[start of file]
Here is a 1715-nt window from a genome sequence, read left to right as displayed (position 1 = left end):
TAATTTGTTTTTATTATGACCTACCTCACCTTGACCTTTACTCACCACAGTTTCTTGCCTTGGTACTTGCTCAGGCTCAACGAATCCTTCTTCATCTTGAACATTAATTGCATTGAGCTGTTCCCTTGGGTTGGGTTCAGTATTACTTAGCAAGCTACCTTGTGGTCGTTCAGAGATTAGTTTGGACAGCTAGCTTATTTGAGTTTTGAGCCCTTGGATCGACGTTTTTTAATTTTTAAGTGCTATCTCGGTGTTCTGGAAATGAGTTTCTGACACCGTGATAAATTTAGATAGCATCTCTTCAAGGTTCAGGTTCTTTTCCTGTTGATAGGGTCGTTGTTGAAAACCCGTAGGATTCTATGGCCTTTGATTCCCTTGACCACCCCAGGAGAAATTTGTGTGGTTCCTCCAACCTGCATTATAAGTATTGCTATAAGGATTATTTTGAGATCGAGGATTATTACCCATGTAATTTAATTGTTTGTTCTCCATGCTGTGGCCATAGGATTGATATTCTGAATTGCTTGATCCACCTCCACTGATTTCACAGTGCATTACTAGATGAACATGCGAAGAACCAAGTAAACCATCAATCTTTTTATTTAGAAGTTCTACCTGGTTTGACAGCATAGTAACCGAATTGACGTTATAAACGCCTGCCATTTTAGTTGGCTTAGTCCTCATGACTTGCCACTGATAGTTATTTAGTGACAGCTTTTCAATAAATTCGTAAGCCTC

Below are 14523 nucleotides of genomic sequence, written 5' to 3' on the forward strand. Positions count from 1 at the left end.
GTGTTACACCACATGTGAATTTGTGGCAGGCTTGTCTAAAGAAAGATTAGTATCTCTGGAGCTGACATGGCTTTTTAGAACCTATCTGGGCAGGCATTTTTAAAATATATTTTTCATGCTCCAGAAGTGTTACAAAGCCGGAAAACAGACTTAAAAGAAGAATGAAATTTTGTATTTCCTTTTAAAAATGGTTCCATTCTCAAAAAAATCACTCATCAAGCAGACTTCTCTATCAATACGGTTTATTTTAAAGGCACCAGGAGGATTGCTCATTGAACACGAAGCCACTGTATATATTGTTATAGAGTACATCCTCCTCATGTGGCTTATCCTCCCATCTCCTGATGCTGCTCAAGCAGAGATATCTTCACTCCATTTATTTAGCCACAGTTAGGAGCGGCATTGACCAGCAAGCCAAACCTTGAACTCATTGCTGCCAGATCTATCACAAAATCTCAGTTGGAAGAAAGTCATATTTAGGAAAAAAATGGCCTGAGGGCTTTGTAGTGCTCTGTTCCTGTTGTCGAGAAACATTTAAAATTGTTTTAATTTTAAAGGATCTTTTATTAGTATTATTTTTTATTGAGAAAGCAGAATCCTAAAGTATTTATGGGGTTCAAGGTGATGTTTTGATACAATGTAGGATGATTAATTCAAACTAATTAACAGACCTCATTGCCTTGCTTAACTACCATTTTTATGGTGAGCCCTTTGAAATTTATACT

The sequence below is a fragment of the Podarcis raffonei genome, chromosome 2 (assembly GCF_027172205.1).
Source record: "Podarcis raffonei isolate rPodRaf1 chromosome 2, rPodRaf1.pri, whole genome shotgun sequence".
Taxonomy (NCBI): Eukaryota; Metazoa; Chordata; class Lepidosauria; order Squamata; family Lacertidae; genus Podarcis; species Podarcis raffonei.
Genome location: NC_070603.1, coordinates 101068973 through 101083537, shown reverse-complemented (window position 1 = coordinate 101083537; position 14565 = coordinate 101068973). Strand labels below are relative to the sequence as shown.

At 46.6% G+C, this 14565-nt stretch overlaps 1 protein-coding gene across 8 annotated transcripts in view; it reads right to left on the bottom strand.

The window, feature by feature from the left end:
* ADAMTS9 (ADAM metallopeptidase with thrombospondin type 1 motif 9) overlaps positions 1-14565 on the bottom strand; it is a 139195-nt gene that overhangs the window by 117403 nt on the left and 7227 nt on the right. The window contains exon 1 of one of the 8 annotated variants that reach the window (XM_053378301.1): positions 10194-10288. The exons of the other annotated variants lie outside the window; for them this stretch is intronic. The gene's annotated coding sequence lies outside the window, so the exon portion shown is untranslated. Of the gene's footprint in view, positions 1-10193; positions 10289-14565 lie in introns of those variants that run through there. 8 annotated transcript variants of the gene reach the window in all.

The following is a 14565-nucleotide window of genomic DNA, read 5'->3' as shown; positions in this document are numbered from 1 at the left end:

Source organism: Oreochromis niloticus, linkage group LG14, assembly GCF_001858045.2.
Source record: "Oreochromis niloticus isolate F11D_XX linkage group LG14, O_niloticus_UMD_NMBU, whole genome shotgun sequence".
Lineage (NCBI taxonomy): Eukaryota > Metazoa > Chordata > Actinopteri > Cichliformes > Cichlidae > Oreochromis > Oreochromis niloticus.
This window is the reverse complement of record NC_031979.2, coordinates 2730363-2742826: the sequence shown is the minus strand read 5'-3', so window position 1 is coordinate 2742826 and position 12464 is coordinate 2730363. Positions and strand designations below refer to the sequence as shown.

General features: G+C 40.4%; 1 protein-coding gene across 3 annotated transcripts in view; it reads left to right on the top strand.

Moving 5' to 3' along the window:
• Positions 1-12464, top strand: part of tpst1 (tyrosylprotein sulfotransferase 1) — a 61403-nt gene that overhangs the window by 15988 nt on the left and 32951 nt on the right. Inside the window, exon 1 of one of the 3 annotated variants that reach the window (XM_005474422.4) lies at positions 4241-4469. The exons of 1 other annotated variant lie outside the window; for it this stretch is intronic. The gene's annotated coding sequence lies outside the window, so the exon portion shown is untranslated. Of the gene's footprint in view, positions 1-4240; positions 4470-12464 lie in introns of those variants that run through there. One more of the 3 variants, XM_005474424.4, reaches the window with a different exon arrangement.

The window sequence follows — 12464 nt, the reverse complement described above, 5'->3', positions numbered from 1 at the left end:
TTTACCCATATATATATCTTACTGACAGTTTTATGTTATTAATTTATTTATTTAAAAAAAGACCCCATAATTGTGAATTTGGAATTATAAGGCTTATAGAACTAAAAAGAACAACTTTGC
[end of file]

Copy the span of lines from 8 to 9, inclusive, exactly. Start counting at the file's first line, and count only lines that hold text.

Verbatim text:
Genome location: NC_070603.1, coordinates 101068973 through 101083537, shown reverse-complemented (window position 1 = coordinate 101083537; position 14565 = coordinate 101068973). Strand labels below are relative to the sequence as shown.

At 46.6% G+C, this 14565-nt stretch overlaps 1 protein-coding gene across 8 annotated transcripts in view; it reads right to left on the bottom strand.